‘100 Years of Solitude’ author Garcia Marquez suffers from dementia, says brother
MEXICO CITY—Nobel literature laureate Gabriel Garcia Marquez, arguably best known for his “One Hundred Years of Solitude,” is suffering from senile dementia, his brother says.
The 85-year-old author’s brother Jaime told El Universal in Mexico, where Garcia Marquez lives, that he speaks to the 1982 Nobel winner nearly every day from their native Colombia, hoping to help keep some of his memories alive.
“What he has are some memory issues; in our family, we all end up with senile dementia. I am starting to get some of the onset complications and he already is in the throes of it,” said Jaime Garcia Marquez.
He said it had been a very slow downward slide for his author brother, who has had some symptoms of the condition since 1999, when he was treated for lymphatic cancer — a condition which nearly killed him.
The author then underwent chemotherapy treatment, which sped up the pace of memory loss, his brother added.
Garcia Marquez, who is also known for “Love in the Time of Cholera” and “No One Writes to the Colonel,” lives in Mexico City with his wife Mercedes.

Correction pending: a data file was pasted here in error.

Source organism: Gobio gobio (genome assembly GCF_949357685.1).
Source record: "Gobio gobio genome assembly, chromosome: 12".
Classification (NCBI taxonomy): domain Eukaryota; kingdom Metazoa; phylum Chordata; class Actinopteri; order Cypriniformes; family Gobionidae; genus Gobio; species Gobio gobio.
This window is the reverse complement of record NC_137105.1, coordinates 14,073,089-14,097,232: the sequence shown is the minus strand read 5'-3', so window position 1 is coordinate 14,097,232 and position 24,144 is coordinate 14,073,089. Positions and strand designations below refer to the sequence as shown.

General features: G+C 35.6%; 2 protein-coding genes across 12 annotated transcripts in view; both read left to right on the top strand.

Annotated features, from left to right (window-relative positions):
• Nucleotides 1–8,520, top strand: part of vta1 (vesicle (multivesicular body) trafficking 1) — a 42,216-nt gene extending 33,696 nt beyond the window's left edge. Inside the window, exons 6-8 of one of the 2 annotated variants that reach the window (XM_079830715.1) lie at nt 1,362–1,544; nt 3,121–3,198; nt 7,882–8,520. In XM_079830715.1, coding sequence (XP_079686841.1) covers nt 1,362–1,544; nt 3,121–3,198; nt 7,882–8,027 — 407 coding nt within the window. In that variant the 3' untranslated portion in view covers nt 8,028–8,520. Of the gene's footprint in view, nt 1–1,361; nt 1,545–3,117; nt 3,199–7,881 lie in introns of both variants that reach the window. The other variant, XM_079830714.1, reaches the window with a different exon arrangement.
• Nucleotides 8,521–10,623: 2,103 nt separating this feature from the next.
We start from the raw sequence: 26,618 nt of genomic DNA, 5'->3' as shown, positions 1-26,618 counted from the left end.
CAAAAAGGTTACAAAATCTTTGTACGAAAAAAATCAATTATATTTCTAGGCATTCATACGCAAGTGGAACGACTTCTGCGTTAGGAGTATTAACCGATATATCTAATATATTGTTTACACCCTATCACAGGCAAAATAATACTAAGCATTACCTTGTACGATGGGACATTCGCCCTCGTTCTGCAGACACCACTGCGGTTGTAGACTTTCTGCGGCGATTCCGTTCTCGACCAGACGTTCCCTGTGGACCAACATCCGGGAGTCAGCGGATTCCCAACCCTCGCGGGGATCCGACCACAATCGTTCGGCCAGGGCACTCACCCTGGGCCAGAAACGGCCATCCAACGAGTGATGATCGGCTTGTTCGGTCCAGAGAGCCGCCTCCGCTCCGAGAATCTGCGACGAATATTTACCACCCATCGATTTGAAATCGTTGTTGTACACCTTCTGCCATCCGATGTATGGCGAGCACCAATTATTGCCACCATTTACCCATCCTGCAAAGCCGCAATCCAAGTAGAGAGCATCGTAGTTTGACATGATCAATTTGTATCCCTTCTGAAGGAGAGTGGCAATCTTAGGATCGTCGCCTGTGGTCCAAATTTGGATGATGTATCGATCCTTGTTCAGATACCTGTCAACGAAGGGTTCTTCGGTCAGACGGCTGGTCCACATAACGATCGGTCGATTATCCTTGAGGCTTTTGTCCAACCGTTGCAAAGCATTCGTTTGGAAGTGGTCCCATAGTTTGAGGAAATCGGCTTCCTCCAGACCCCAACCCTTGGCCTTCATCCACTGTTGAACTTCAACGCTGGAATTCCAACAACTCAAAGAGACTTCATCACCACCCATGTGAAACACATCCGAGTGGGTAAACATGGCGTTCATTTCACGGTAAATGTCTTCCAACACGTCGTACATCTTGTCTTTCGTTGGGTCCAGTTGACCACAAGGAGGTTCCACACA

Garcia Marquez was born on March 6, 1927 in the Colombian Caribbean town of Aracataca but has lived in Mexico for several decades.
Weakened by cancer, he did not resume writing after his latest novel, “Memories of My Melancholy Whores,” in 2004.
This year marks the 30th anniversary since Garcia Marquez received the Nobel Prize for Literature. “One Hundred Years of Solitude” has already sold 30 million copies worldwide.
“One Hundred Years of Solitude” tells the saga of a troubled family of Macondo, an imaginary village, in the 19th and 20th centuries. It has been translated into 35 languages but only now is appearing in a digital edition.